LONDON (Reuters) - Iranian film director Mohsen Makhmalbaf won the Freedom to Create Prize on Wednesday, and dedicated his award to leading cleric Hossein Ali Montazeri and the popular opposition movement he supports.
Makhmalbaf, 52, is a respected film maker who won international acclaim with his 2001 Afghan picture “Kandahar.”
He is also one of Iranian opposition leader Mirhossein Mousavi’s most well-known and vocal supporters overseas, having left Iran around five years ago.
“I’ve been in Afghanistan, Tajikistan and India making films about Iran but from the outside,” he told Reuters in London before receiving the annual award that honors artists working in difficult or dangerous environments.
“All my scripts were banned, so I moved from Iran to make more films. If I went to Iran I would go directly to prison. This not only goes for me, but also my family.”
Makhmalbaf, whose daughters Samira and Hana are also film makers, said he would use the prize, which comes with a $50,000 purse, to highlight what he called injustice in Iran.
“People of my country are killed, imprisoned, tortured and raped just for their votes. We as artists are using these awards to shed light on the darkness.”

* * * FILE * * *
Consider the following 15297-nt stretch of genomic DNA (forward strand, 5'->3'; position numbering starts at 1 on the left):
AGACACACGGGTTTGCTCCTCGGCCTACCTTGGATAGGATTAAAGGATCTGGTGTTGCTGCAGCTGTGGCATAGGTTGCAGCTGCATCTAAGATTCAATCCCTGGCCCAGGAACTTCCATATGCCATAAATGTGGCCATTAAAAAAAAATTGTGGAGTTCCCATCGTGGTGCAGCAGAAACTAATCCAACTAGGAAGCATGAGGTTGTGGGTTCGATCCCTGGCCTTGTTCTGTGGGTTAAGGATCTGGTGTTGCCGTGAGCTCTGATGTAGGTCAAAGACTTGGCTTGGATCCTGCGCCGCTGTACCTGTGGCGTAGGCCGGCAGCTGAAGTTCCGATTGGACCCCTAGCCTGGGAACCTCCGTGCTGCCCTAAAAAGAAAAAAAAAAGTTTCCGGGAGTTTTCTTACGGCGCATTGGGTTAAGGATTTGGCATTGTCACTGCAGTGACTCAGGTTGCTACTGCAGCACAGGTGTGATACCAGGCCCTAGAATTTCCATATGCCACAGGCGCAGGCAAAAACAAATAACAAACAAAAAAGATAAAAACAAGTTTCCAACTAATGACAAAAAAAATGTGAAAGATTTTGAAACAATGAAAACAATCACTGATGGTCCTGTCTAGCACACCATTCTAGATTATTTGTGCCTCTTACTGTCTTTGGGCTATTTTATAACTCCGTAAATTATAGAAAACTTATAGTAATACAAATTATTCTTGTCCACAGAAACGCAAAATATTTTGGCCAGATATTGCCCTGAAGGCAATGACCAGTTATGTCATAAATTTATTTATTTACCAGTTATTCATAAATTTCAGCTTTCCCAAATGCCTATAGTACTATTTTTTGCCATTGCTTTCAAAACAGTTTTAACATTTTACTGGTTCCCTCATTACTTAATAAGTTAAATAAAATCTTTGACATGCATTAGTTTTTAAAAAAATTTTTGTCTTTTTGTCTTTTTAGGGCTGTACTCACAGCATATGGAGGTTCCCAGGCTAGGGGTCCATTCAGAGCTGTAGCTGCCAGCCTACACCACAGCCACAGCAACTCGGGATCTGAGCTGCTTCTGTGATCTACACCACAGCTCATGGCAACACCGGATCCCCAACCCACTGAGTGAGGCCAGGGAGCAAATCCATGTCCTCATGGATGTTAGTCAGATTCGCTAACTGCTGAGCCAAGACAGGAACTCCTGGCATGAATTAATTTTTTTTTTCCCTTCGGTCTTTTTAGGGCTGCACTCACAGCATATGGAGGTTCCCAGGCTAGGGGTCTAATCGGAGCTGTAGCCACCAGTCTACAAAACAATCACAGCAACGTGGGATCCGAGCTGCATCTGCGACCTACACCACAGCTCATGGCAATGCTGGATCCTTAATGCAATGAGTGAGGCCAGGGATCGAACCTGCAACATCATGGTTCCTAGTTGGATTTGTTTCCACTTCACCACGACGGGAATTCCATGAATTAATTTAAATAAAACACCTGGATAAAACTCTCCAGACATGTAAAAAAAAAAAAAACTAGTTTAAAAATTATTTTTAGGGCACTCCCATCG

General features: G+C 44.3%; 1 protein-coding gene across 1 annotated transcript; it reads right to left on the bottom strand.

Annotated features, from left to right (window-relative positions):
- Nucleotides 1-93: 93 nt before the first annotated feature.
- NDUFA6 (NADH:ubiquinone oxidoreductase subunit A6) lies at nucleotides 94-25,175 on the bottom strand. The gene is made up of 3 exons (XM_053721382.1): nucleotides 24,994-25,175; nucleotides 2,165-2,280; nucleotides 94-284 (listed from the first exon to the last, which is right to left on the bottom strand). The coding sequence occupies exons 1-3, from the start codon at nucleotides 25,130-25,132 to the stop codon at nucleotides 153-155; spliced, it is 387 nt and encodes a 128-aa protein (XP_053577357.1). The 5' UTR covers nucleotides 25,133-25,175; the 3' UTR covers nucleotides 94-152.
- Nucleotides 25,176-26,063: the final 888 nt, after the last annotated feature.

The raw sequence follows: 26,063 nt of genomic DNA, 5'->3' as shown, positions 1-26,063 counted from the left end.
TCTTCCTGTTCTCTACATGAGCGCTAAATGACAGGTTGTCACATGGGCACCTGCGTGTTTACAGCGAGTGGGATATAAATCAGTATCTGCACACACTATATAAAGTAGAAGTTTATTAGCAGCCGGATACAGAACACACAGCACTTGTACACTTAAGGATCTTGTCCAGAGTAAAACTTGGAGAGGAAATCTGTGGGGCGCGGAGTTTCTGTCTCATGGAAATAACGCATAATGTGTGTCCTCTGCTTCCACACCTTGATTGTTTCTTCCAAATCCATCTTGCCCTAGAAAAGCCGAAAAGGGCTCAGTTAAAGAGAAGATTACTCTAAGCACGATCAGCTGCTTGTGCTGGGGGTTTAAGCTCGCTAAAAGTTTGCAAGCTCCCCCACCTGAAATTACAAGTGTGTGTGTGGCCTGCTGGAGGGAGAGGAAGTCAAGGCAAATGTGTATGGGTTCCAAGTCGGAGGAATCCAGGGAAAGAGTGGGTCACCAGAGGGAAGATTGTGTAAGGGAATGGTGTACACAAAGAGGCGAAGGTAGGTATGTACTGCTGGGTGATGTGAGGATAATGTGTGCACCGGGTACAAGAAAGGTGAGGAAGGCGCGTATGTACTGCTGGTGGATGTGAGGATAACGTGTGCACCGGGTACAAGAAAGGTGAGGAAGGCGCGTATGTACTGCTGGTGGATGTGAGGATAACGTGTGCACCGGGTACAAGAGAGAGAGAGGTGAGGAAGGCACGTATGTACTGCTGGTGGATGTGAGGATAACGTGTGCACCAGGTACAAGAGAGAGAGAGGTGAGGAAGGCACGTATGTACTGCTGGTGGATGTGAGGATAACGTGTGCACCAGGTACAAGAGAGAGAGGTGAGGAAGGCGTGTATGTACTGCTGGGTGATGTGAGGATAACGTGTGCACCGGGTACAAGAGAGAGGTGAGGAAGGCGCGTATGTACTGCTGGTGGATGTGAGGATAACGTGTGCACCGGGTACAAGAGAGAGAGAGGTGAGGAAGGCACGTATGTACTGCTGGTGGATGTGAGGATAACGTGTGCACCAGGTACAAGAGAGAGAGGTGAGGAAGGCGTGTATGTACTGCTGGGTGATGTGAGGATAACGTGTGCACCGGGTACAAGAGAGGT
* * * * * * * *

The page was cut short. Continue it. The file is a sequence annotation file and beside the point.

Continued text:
He described Montazeri as a key “spiritual leader” of the Green Movement, named after the green colors worn by Mousavi’s sympathizers who took to the streets to protest against the outcome of the presidential election in June.
Mousavi lost to President Mahmoud Ahmadinejad in the disputed poll, and the Iranian opposition says more than 70 people were killed in post-election violence.
Officials say the death toll was half that and that members of the security forces were among the victims.
Thousands of people were arrested and, while most detainees have been released, more than 100 people have been put on trial. Several of the accused have been jailed and three have been sentenced to death, according to Iranian media.
Grand Ayatollah Montazeri, who is in his late 80s and spent five years under house arrest, dismissed the election as fraudulent and is one of the government’s harshest critics.
“I dedicate this award to his fight against fascism in Iran,” Makhmalbaf said.
The director added that culture and politics had become closely entwined in Iran since the events in June.
“We believe that culture has a greater role (in society) than politics. The Iranian people use culture to enjoy a better life, but nowadays we have to think about politics.
“I do not like politics. I prefer to be in the world of art and make poetic films rather than political ones, but how can I forget politics when it is there in front of my eyes — people being killed and raped?”
The second place prize, and $15,000, went to the “Kumjing Storytellers,” women from Myanmar’s largest minority the Shan people who use dolls to tell the story of how they were forced to flee their homes by the military regime.
In third place, with a prize of $10,000, was female Afghan artist Sheenkai Alam Stanikzai, whose work highlights the oppression of women in Afghanistan and neighboring countries.
The prize money in all three cases is equally divided between the winner and an organization nominated by them.
Editing by Paul Casciato